Looks like the 1e PC race palette. Does your world have just those races or would the numbers change significantly if you count up monster humanoids in your world?
 

Voadam

Legend
In Klassico, the world is in the Age of Men so humans outnumber every other "PC race". However elves and dwarves are not far behind as they haven't when into decline yet. The Age of Dragons is predicted next so a lot of dragonborn are being born.
My homebrew, like many, has past ages where elves and dwarves were dominant, but I picture them more like Melnibone from Elric, they were in charge, but they had conquered and ruled many subjects, not that they were dominant population wise. So like in Warhammer the dark dwarves conquered and ruled and enslaved and fielded armies of tons of hobgoblins in addition to their own armies of dwarven warriors and dwarven chaos-sorcerers and hybrid bull-dwarftaurs.
 

Tonguez

A suffusion of yellow
In my Legends of Hawaiki Setting (mythic Polynesia) while the game focusses on group of Human settlements, Humans are in fact new arrivals just beginning to settle the islands and the native populations actually comprise of gnomes, goblins, with a small native half-giant population.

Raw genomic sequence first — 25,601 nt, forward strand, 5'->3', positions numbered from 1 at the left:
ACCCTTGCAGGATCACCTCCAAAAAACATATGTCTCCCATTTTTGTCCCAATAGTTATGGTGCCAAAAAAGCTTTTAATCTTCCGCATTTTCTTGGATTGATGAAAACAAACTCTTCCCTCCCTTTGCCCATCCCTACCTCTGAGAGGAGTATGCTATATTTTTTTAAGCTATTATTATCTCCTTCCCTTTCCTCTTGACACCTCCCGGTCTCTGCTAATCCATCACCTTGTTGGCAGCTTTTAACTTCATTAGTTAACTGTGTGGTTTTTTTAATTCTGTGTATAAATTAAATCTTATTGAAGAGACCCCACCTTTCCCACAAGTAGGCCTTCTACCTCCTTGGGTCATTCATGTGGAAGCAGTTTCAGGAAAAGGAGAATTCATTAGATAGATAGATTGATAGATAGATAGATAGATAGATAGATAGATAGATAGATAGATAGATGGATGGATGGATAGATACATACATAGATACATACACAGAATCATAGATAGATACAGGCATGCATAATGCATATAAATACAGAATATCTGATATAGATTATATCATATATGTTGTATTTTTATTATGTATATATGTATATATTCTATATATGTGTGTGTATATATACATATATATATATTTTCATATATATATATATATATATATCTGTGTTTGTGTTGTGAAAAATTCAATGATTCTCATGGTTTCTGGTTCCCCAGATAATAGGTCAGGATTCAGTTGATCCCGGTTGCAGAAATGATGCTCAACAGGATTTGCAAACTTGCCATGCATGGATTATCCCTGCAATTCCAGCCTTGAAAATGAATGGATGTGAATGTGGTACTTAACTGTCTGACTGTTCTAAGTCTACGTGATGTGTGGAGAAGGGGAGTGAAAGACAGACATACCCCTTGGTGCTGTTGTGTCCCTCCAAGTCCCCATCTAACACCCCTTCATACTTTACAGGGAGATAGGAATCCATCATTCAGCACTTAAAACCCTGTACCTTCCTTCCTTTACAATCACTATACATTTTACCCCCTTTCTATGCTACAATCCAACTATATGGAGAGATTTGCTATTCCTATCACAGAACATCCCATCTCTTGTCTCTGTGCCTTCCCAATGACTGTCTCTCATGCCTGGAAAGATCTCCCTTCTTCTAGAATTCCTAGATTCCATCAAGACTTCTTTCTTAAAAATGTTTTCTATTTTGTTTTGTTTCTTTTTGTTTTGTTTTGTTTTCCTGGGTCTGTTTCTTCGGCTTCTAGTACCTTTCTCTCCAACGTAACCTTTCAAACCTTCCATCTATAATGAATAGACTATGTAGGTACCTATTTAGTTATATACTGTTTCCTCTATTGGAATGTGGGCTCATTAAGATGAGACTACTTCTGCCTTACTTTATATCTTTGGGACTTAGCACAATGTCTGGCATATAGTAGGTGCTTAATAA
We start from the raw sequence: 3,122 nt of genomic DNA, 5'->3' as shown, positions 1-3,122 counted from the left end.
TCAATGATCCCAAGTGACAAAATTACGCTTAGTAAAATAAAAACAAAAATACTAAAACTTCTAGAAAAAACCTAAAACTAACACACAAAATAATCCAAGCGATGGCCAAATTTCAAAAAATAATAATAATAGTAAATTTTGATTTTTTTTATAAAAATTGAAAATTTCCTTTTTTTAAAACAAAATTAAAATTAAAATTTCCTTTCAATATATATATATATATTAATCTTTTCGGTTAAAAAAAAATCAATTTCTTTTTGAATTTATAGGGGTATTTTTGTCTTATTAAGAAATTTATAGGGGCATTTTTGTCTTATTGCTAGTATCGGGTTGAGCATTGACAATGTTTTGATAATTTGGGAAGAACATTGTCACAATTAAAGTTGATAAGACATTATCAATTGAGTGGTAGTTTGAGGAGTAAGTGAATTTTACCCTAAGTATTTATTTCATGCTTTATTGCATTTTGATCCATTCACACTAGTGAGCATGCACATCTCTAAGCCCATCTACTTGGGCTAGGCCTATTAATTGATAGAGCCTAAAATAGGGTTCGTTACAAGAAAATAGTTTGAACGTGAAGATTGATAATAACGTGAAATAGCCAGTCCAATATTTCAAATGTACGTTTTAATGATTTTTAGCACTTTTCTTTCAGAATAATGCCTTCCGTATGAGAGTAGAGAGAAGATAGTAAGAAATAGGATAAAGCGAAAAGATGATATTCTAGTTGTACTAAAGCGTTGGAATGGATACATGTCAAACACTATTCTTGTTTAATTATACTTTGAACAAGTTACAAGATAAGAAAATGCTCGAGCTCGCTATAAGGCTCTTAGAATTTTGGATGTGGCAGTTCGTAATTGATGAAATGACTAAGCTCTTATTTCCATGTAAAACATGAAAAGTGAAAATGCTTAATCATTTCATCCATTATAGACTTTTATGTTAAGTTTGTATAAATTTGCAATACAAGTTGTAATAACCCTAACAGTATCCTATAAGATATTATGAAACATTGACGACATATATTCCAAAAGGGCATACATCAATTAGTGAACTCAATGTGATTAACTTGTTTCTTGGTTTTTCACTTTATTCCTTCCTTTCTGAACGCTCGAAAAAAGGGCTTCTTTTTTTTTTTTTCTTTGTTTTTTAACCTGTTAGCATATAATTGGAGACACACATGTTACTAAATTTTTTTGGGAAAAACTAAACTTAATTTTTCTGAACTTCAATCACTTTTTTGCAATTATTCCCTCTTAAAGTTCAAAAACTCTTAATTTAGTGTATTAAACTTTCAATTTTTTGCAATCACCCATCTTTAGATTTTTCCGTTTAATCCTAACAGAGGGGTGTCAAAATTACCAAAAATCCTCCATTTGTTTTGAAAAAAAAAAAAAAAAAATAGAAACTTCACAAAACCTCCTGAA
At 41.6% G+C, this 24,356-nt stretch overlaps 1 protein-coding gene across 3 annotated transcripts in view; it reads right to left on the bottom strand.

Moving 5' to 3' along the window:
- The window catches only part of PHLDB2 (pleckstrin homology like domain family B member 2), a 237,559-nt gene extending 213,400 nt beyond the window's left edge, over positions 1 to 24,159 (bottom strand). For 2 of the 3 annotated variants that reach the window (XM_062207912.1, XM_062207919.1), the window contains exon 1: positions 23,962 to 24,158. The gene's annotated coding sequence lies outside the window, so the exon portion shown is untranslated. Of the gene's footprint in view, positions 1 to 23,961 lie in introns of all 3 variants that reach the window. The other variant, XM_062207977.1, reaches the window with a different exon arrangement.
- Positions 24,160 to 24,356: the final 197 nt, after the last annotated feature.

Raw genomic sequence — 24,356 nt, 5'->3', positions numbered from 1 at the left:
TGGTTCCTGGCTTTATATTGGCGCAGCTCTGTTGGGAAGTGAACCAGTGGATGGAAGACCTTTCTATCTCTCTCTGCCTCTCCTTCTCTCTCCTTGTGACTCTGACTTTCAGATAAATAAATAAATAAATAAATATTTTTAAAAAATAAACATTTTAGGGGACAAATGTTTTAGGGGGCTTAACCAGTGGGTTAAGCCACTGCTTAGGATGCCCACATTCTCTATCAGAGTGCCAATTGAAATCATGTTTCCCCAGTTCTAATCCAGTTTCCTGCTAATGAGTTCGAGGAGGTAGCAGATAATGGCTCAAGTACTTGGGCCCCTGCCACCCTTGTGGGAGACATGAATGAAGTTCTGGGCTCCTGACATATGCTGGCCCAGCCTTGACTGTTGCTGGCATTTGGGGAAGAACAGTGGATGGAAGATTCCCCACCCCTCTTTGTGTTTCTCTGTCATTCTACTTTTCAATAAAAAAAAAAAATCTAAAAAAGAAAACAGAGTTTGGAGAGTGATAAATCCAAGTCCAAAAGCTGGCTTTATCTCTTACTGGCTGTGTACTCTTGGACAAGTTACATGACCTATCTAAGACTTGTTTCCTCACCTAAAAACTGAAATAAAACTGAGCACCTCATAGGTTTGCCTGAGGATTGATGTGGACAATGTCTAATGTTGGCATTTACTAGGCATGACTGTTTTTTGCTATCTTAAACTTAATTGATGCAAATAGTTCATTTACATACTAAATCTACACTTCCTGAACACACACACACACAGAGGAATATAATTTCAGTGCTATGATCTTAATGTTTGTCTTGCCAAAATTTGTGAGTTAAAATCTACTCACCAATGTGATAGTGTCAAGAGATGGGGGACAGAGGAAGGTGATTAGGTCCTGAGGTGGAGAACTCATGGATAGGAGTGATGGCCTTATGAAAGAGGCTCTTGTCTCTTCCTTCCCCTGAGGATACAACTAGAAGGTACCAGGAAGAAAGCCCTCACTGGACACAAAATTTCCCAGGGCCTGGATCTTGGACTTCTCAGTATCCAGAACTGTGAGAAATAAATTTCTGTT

However most of my more generic settings (ie the ones with cities) are humanocentric.
 
Last edited:

As I run Greyhawk, it's really human-centric for civilization, but the actual races are mostly evil humanoids.

1) Goblinoids (includes Kobolds) - scattered tribes often dominated by stronger beings
2) Orcs - mostly scattered bands and tribes
3) Humans - dominant civilization with many kingdoms and empires
4) Halfings - no civilization, but found in almost every civilization
5) Elf - only 2 remaining true kingdoms but sporatic regions with strongholds; only beat dwarves due to longevity
6) Dwarf - no true kingdoms remain, but numerous clan strongholds
7) Gnomes - no true kingdoms, but many warrens among other civilizations
8) various other humanoid creature types (including gnolls) - few scattered kingdoms, mostly tribes and clans
9) half breeds - no civilzations, but found among their parentage and human civilizations
 

Minigiant

Legend
Supporter